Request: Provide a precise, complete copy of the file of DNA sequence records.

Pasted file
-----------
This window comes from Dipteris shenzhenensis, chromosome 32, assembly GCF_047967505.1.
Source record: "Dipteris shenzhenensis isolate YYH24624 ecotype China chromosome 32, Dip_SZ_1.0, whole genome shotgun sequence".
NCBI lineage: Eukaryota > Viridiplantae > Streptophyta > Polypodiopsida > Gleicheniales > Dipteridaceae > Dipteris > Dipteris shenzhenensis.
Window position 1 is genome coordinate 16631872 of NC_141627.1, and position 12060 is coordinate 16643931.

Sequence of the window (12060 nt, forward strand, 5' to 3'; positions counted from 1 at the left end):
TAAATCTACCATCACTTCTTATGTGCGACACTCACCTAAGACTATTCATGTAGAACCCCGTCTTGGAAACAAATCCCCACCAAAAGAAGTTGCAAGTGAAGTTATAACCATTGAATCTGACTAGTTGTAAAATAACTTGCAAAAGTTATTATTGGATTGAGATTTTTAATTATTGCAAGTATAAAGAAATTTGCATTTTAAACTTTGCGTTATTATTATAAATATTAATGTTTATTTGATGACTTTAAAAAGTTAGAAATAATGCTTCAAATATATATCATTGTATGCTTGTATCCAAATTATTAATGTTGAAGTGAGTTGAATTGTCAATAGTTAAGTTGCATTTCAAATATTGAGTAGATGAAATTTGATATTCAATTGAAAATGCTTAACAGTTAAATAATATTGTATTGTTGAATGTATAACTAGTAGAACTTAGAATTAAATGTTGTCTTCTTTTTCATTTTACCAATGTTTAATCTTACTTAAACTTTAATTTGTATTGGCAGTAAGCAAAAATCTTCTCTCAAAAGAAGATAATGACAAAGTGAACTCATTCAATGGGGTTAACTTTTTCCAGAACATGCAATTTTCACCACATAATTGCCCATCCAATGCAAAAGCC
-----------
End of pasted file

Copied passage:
This window comes from Dipteris shenzhenensis, chromosome 32, assembly GCF_047967505.1.
Source record: "Dipteris shenzhenensis isolate YYH24624 ecotype China chromosome 32, Dip_SZ_1.0, whole genome shotgun sequence".
NCBI lineage: Eukaryota > Viridiplantae > Streptophyta > Polypodiopsida > Gleicheniales > Dipteridaceae > Dipteris > Dipteris shenzhenensis.
Window position 1 is genome coordinate 16631872 of NC_141627.1, and position 12060 is coordinate 16643931.

Sequence of the window (12060 nt, forward strand, 5' to 3'; positions counted from 1 at the left end):
TAAATCTACCATCACTTCTTATGTGCGACACTCACCTAAGACTATTCATGTAGAACCCCGTCTTGGAAACAAATCCCCACCAAAAGAAGTTGCAAGTGAAGTTATAACCATTGAATCTGACTAGTTGTAAAATAACTTGCAAAAGTTATTATTGGATTGAGATTTTTAATTATTGCAAGTATAAAGAAATTTGCATTTTAAACTTTGCGTTATTATTATAAATATTAATGTTTATTTGATGACTTTAAAAAGTTAGAAATAATGCTTCAAATATATATCATTGTATGCTTGTATCCAAATTATTAATGTTGAAGTGAGTTGAATTGTCAATAGTTAAGTTGCATTTCAAATATTGAGTAGATGAAATTTGATATTCAATTGAAAATGCTTAACAGTTAAATAATATTGTATTGTTGAATGTATAACTAGTAGAACTTAGAATTAAATGTTGTCTTCTTTTTCATTTTACCAATGTTTAATCTTACTTAAACTTTAATTTGTATTGGCAGTAAGCAAAAATCTTCTCTCAAAAGAAGATAATGACAAAGTGAACTCATTCAATGGGGTTAACTTTTTCCAGAACATGCAATTTTCACCACATAATTGCCCATCCAATGCAAAAGCC